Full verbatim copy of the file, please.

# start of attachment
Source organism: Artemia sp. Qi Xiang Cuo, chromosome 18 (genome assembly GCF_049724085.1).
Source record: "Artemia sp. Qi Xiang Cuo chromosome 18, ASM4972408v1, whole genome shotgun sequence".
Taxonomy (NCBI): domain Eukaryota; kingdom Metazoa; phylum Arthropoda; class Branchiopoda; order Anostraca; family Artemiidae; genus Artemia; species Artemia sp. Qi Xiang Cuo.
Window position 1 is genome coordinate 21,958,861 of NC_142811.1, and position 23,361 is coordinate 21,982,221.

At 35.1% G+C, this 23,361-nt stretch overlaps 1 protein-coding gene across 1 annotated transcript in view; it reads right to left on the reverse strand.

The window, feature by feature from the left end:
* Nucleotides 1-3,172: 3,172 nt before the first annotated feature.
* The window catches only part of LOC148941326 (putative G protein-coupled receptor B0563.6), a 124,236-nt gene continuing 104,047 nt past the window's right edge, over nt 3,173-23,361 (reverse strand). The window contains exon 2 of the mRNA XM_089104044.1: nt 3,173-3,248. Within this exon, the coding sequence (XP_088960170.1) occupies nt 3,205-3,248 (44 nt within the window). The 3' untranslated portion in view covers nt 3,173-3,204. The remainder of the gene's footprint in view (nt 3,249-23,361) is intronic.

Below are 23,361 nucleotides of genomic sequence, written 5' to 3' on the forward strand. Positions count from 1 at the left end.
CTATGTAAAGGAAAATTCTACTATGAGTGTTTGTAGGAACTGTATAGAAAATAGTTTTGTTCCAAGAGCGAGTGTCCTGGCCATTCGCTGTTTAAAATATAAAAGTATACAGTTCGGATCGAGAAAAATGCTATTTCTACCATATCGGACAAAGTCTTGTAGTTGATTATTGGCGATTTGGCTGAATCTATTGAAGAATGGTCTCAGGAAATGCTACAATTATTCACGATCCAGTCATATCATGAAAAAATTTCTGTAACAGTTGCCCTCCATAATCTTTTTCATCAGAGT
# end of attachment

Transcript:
Source organism: Artemia sp. Qi Xiang Cuo, chromosome 18 (genome assembly GCF_049724085.1).
Source record: "Artemia sp. Qi Xiang Cuo chromosome 18, ASM4972408v1, whole genome shotgun sequence".
Taxonomy (NCBI): domain Eukaryota; kingdom Metazoa; phylum Arthropoda; class Branchiopoda; order Anostraca; family Artemiidae; genus Artemia; species Artemia sp. Qi Xiang Cuo.
Window position 1 is genome coordinate 21,958,861 of NC_142811.1, and position 23,361 is coordinate 21,982,221.

At 35.1% G+C, this 23,361-nt stretch overlaps 1 protein-coding gene across 1 annotated transcript in view; it reads right to left on the reverse strand.

The window, feature by feature from the left end:
* Nucleotides 1-3,172: 3,172 nt before the first annotated feature.
* The window catches only part of LOC148941326 (putative G protein-coupled receptor B0563.6), a 124,236-nt gene continuing 104,047 nt past the window's right edge, over nt 3,173-23,361 (reverse strand). The window contains exon 2 of the mRNA XM_089104044.1: nt 3,173-3,248. Within this exon, the coding sequence (XP_088960170.1) occupies nt 3,205-3,248 (44 nt within the window). The 3' untranslated portion in view covers nt 3,173-3,204. The remainder of the gene's footprint in view (nt 3,249-23,361) is intronic.

Below are 23,361 nucleotides of genomic sequence, written 5' to 3' on the forward strand. Positions count from 1 at the left end.
CTATGTAAAGGAAAATTCTACTATGAGTGTTTGTAGGAACTGTATAGAAAATAGTTTTGTTCCAAGAGCGAGTGTCCTGGCCATTCGCTGTTTAAAATATAAAAGTATACAGTTCGGATCGAGAAAAATGCTATTTCTACCATATCGGACAAAGTCTTGTAGTTGATTATTGGCGATTTGGCTGAATCTATTGAAGAATGGTCTCAGGAAATGCTACAATTATTCACGATCCAGTCATATCATGAAAAAATTTCTGTAACAGTTGCCCTCCATAATCTTTTTCATCAGAGT